SeaCliff Club Members Sue to Block Sale by Chevron


Members of the SeaCliff Country Club filed a class action lawsuit Tuesday asking that the planned sale of the club by Chevron Corp. be stopped so that they can buy it.

In October, Chevron announced it would sell a large portion of its real estate holdings, including the Holly SeaCliff housing development and country club in Huntington Beach to a Wall Street firm and an Orange County builder.

The suit, filed in Orange County Superior Court, claims that SeaCliff club members were promised the first right to buy the club if Chevron ever decided to sell. The suit charges that Chevron began negotiating last year to sell the property to a real estate fund controlled by Morgan Stanley & Co. and developer Christopher Gibbs without ever asking club members.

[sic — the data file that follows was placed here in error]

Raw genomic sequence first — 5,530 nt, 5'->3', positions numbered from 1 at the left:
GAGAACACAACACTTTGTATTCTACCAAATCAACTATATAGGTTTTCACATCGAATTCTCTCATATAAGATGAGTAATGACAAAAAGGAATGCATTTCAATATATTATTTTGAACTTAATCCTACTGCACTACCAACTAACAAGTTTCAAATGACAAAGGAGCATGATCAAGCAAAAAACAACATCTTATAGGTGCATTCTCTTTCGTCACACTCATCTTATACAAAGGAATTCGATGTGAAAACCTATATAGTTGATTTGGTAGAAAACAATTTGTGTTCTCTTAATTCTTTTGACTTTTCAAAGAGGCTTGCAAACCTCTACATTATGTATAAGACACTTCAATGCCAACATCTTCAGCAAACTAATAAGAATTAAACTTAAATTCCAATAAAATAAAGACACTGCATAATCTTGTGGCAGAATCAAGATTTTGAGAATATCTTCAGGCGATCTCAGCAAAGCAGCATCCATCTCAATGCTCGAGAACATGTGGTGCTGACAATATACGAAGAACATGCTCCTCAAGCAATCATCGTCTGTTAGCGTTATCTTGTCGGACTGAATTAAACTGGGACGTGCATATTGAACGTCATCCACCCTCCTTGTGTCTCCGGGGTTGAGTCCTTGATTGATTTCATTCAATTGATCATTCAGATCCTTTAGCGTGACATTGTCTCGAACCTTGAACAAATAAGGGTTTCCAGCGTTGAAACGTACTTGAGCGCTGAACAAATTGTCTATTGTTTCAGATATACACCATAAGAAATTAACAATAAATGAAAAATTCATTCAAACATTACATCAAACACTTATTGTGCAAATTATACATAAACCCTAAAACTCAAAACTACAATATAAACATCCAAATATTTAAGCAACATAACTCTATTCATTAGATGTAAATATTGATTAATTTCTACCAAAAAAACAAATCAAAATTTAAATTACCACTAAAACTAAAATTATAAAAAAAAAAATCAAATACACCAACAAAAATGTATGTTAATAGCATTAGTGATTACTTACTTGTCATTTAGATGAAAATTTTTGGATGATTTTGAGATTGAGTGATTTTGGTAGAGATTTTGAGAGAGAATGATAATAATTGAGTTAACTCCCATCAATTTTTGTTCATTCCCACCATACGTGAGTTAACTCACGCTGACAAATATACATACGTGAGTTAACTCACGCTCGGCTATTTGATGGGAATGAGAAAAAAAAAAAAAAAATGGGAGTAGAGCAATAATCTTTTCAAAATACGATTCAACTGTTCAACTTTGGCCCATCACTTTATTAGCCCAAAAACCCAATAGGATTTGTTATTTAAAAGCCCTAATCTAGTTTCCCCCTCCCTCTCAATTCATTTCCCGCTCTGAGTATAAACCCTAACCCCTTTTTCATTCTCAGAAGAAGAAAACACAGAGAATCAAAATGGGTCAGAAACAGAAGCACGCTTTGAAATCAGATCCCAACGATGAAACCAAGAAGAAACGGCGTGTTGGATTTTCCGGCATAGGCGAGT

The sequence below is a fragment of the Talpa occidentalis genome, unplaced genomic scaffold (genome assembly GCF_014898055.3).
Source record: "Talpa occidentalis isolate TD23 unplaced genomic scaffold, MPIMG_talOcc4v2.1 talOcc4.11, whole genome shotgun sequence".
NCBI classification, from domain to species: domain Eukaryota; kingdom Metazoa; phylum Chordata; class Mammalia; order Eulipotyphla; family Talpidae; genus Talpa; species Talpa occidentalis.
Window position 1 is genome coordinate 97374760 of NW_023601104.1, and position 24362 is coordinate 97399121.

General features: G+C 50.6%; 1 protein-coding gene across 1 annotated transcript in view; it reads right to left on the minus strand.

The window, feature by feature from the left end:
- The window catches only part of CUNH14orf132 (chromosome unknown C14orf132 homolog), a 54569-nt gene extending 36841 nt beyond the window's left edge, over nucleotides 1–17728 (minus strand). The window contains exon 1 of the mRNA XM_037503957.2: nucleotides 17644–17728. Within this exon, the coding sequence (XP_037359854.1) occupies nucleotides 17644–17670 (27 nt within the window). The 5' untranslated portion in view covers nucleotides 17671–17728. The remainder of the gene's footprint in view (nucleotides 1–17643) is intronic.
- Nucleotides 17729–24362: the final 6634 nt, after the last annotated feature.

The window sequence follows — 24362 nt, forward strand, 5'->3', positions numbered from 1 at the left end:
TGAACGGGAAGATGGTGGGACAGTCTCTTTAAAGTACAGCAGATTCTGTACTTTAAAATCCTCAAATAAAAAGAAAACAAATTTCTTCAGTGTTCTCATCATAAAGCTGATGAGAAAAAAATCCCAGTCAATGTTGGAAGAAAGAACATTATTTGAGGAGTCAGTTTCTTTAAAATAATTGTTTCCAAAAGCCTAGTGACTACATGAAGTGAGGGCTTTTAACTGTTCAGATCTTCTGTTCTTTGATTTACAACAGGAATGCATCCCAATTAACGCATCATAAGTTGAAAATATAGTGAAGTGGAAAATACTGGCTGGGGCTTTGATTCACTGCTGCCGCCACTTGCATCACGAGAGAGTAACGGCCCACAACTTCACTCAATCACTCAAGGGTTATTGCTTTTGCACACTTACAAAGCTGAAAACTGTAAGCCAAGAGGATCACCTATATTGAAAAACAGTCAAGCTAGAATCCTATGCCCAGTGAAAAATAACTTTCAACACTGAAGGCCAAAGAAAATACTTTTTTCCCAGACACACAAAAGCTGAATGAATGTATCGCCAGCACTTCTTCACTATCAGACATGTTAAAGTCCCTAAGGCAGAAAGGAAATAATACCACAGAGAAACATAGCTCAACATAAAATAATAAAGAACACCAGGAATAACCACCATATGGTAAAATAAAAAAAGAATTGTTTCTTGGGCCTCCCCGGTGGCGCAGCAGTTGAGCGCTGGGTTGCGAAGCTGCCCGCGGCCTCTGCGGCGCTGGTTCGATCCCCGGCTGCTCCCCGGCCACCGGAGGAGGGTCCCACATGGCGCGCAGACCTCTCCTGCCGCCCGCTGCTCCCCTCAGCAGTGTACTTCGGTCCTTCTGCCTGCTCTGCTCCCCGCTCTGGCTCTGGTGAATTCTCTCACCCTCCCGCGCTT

A Chevron spokeswoman Tuesday declined to comment on the suit.

“The object of the suit is to give members the right to buy the club,” said Gary Mobley, attorney for the club members. “That’s what they were promised in their memberships and these memberships were used to sell homes in the surrounding developments.”

The suit asks for $2 million in damages from Huntington Beach Co., a Chevron subsidiary and Chevron Land & Development Co.

The club, with nearly 500 members and a one-time initiation fee of $25,000, has tennis facilities and a golf course. A public facility until 1984, SeaCliff is the only private country club and golf course in Huntington Beach and is used mostly by people who live in adjacent exclusive developments.

Although the Chevron land sale is not yet completed, if it closes, it would be one of the largest in recent California history. The 18,000 acres being sold include 2,000 acres in the master-planned community of Coto de Caza in Orange County and the 85-acre Torrey Pines Science Park in La Jolla.